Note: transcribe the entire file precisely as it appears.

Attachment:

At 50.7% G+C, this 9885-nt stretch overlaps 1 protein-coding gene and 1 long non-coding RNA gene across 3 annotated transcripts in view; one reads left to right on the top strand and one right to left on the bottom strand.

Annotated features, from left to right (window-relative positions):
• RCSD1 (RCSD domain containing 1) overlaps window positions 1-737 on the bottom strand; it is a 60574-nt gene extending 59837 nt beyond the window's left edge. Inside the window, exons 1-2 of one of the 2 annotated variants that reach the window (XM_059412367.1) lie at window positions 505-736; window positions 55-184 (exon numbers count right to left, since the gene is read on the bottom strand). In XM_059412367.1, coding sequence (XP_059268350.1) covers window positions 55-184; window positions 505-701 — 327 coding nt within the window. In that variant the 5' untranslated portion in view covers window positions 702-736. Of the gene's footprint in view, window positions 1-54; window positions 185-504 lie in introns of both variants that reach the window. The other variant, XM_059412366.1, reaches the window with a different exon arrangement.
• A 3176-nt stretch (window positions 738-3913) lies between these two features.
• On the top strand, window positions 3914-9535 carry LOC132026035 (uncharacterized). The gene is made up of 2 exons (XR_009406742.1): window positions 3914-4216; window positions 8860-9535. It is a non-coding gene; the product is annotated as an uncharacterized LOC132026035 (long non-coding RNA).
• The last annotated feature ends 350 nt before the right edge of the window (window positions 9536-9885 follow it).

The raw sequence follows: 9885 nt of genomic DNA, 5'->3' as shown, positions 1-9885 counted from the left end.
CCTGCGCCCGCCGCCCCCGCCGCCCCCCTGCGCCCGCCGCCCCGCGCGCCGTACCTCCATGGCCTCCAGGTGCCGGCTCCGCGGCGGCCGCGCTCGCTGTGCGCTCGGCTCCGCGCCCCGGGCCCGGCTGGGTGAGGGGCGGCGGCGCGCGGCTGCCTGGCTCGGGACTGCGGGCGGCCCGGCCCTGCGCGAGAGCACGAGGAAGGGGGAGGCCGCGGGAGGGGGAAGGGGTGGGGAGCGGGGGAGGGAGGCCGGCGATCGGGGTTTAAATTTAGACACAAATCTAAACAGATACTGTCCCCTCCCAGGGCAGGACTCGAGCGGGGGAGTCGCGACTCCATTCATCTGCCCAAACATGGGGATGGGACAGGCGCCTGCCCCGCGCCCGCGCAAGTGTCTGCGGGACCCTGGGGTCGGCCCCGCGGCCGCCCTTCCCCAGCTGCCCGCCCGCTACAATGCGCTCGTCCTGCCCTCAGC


At 50.7% G+C, this 9885-nt stretch overlaps 1 protein-coding gene and 1 long non-coding RNA gene across 3 annotated transcripts in view; one reads left to right on the top strand and one right to left on the bottom strand.

Annotated features, from left to right (window-relative positions):
• RCSD1 (RCSD domain containing 1) overlaps window positions 1-737 on the bottom strand; it is a 60574-nt gene extending 59837 nt beyond the window's left edge. Inside the window, exons 1-2 of one of the 2 annotated variants that reach the window (XM_059412367.1) lie at window positions 505-736; window positions 55-184 (exon numbers count right to left, since the gene is read on the bottom strand). In XM_059412367.1, coding sequence (XP_059268350.1) covers window positions 55-184; window positions 505-701 — 327 coding nt within the window. In that variant the 5' untranslated portion in view covers window positions 702-736. Of the gene's footprint in view, window positions 1-54; window positions 185-504 lie in introns of both variants that reach the window. The other variant, XM_059412366.1, reaches the window with a different exon arrangement.
• A 3176-nt stretch (window positions 738-3913) lies between these two features.
• On the top strand, window positions 3914-9535 carry LOC132026035 (uncharacterized). The gene is made up of 2 exons (XR_009406742.1): window positions 3914-4216; window positions 8860-9535. It is a non-coding gene; the product is annotated as an uncharacterized LOC132026035 (long non-coding RNA).
• The last annotated feature ends 350 nt before the right edge of the window (window positions 9536-9885 follow it).

The raw sequence follows: 9885 nt of genomic DNA, 5'->3' as shown, positions 1-9885 counted from the left end.
CCTGCGCCCGCCGCCCCCGCCGCCCCCCTGCGCCCGCCGCCCCGCGCGCCGTACCTCCATGGCCTCCAGGTGCCGGCTCCGCGGCGGCCGCGCTCGCTGTGCGCTCGGCTCCGCGCCCCGGGCCCGGCTGGGTGAGGGGCGGCGGCGCGCGGCTGCCTGGCTCGGGACTGCGGGCGGCCCGGCCCTGCGCGAGAGCACGAGGAAGGGGGAGGCCGCGGGAGGGGGAAGGGGTGGGGAGCGGGGGAGGGAGGCCGGCGATCGGGGTTTAAATTTAGACACAAATCTAAACAGATACTGTCCCCTCCCAGGGCAGGACTCGAGCGGGGGAGTCGCGACTCCATTCATCTGCCCAAACATGGGGATGGGACAGGCGCCTGCCCCGCGCCCGCGCAAGTGTCTGCGGGACCCTGGGGTCGGCCCCGCGGCCGCCCTTCCCCAGCTGCCCGCCCGCTACAATGCGCTCGTCCTGCCCTCAGC